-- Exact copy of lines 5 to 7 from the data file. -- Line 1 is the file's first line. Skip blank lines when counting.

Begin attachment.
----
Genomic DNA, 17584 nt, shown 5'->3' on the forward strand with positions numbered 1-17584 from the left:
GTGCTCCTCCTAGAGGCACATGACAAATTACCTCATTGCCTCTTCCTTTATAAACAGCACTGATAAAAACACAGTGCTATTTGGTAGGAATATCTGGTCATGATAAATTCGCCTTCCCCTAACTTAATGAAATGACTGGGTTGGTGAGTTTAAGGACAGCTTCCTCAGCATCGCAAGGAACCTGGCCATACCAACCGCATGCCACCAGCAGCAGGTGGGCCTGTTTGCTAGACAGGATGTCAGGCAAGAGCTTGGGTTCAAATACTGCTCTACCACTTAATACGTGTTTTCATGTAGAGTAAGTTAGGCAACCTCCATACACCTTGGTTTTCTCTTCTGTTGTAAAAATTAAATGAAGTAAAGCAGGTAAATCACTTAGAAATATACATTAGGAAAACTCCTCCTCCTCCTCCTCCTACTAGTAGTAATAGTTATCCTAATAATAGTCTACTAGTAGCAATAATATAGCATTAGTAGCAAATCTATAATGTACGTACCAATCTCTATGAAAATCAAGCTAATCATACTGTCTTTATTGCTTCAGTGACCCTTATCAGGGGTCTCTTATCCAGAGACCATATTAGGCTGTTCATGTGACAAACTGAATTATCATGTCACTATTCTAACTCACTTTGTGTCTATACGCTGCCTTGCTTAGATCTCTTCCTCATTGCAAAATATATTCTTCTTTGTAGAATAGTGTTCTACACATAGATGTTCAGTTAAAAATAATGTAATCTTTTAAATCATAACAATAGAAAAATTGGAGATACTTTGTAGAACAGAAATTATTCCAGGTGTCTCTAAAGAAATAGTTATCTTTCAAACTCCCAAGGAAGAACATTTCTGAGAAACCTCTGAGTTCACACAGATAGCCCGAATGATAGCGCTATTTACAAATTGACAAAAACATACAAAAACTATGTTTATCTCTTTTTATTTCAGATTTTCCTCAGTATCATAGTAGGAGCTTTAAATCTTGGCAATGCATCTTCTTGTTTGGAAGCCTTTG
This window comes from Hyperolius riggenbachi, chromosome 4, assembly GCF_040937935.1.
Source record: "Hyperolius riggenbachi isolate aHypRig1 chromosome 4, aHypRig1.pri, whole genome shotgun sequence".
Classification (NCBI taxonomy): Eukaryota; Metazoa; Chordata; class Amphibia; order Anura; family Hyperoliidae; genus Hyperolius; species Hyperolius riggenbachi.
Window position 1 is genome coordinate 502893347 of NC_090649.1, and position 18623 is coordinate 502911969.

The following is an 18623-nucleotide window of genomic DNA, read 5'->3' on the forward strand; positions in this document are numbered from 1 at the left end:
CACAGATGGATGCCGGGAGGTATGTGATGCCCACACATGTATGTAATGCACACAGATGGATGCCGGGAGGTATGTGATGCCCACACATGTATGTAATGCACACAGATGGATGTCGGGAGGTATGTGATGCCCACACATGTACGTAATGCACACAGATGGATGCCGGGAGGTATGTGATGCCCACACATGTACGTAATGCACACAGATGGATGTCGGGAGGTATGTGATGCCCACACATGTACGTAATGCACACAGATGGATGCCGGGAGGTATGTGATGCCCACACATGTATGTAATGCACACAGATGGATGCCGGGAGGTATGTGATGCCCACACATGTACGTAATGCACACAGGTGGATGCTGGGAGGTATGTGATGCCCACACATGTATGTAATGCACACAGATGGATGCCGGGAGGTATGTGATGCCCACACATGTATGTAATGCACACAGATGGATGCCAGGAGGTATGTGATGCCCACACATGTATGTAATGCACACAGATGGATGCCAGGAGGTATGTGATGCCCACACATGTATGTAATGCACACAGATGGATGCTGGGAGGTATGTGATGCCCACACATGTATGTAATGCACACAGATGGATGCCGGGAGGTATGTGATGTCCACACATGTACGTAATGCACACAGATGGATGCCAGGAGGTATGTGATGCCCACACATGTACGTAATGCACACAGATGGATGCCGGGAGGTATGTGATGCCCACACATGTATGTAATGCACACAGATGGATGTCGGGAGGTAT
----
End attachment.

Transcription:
Classification (NCBI taxonomy): Eukaryota; Metazoa; Chordata; class Amphibia; order Anura; family Hyperoliidae; genus Hyperolius; species Hyperolius riggenbachi.
Window position 1 is genome coordinate 502893347 of NC_090649.1, and position 18623 is coordinate 502911969.

The following is an 18623-nucleotide window of genomic DNA, read 5'->3' on the forward strand; positions in this document are numbered from 1 at the left end: